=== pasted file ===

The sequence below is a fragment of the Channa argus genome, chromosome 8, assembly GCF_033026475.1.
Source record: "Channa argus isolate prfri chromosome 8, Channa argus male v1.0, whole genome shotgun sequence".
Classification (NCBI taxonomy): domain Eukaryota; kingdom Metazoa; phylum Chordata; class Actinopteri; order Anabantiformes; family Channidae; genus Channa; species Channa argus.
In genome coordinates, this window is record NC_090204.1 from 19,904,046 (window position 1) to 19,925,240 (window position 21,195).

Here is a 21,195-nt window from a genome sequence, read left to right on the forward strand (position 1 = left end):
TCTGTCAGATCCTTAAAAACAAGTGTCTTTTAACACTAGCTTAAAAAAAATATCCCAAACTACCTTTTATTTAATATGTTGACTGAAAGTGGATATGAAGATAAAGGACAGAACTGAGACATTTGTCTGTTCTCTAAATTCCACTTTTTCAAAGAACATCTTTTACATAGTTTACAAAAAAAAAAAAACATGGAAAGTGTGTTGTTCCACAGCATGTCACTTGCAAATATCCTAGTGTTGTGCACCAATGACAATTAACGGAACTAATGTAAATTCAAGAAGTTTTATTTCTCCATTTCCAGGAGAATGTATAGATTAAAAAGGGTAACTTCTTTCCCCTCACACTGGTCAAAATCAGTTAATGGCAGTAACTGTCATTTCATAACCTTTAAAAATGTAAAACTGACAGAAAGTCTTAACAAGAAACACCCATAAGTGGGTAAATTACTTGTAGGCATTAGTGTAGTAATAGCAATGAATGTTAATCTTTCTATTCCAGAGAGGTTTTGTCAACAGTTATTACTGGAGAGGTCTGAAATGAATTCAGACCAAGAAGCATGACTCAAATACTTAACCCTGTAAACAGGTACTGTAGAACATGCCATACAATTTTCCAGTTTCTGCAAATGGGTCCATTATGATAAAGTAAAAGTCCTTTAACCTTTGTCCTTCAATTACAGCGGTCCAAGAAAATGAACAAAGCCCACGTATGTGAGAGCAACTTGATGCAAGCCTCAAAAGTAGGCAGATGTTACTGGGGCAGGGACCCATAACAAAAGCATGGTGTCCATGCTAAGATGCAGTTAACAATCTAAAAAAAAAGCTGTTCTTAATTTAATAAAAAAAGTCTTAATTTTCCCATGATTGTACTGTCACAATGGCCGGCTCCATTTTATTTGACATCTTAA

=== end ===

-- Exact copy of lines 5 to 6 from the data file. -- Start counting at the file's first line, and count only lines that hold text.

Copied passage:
Here is a 21,195-nt window from a genome sequence, read left to right on the forward strand (position 1 = left end):
TCTGTCAGATCCTTAAAAACAAGTGTCTTTTAACACTAGCTTAAAAAAAATATCCCAAACTACCTTTTATTTAATATGTTGACTGAAAGTGGATATGAAGATAAAGGACAGAACTGAGACATTTGTCTGTTCTCTAAATTCCACTTTTTCAAAGAACATCTTTTACATAGTTTACAAAAAAAAAAAAACATGGAAAGTGTGTTGTTCCACAGCATGTCACTTGCAAATATCCTAGTGTTGTGCACCAATGACAATTAACGGAACTAATGTAAATTCAAGAAGTTTTATTTCTCCATTTCCAGGAGAATGTATAGATTAAAAAGGGTAACTTCTTTCCCCTCACACTGGTCAAAATCAGTTAATGGCAGTAACTGTCATTTCATAACCTTTAAAAATGTAAAACTGACAGAAAGTCTTAACAAGAAACACCCATAAGTGGGTAAATTACTTGTAGGCATTAGTGTAGTAATAGCAATGAATGTTAATCTTTCTATTCCAGAGAGGTTTTGTCAACAGTTATTACTGGAGAGGTCTGAAATGAATTCAGACCAAGAAGCATGACTCAAATACTTAACCCTGTAAACAGGTACTGTAGAACATGCCATACAATTTTCCAGTTTCTGCAAATGGGTCCATTATGATAAAGTAAAAGTCCTTTAACCTTTGTCCTTCAATTACAGCGGTCCAAGAAAATGAACAAAGCCCACGTATGTGAGAGCAACTTGATGCAAGCCTCAAAAGTAGGCAGATGTTACTGGGGCAGGGACCCATAACAAAAGCATGGTGTCCATGCTAAGATGCAGTTAACAATCTAAAAAAAAAGCTGTTCTTAATTTAATAAAAAAAGTCTTAATTTTCCCATGATTGTACTGTCACAATGGCCGGCTCCATTTTATTTGACATCTTAA